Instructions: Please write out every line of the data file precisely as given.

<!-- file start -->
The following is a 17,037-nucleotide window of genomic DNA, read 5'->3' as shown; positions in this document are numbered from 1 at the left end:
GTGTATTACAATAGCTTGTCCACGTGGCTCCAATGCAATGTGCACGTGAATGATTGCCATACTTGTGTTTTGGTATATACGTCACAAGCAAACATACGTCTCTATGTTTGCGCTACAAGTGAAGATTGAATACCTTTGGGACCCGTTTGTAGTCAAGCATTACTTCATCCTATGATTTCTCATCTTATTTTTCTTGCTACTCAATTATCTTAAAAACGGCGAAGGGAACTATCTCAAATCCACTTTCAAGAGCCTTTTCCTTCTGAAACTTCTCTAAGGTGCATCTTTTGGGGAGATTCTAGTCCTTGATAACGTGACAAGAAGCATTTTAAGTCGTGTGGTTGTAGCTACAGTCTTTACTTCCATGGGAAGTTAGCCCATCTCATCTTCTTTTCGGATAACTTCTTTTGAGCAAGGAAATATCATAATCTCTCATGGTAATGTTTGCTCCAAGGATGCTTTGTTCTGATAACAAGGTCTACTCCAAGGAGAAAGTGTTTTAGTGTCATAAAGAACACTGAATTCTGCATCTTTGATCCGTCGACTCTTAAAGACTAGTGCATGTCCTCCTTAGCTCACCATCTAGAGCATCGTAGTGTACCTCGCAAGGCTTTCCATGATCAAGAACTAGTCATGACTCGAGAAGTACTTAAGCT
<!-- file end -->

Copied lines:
The following is a 17,037-nucleotide window of genomic DNA, read 5'->3' as shown; positions in this document are numbered from 1 at the left end:
GTGTATTACAATAGCTTGTCCACGTGGCTCCAATGCAATGTGCACGTGAATGATTGCCATACTTGTGTTTTGGTATATACGTCACAAGCAAACATACGTCTCTATGTTTGCGCTACAAGTGAAGATTGAATACCTTTGGGACCCGTTTGTAGTCAAGCATTACTTCATCCTATGATTTCTCATCTTATTTTTCTTGCTACTCAATTATCTTAAAAACGGCGAAGGGAACTATCTCAAATCCACTTTCAAGAGCCTTTTCCTTCTGAAACTTCTCTAAGGTGCATCTTTTGGGGAGATTCTAGTCCTTGATAACGTGACAAGAAGCATTTTAAGTCGTGTGGTTGTAGCTACAGTCTTTACTTCCATGGGAAGTTAGCCCATCTCATCTTCTTTTCGGATAACTTCTTTTGAGCAAGGAAATATCATAATCTCTCATGGTAATGTTTGCTCCAAGGATGCTTTGTTCTGATAACAAGGTCTACTCCAAGGAGAAAGTGTTTTAGTGTCATAAAGAACACTGAATTCTGCATCTTTGATCCGTCGACTCTTAAAGACTAGTGCATGTCCTCCTTAGCTCACCATCTAGAGCATCGTAGTGTACCTCGCAAGGCTTTCCATGATCAAGAACTAGTCATGACTCGAGAAGTACTTAAGCT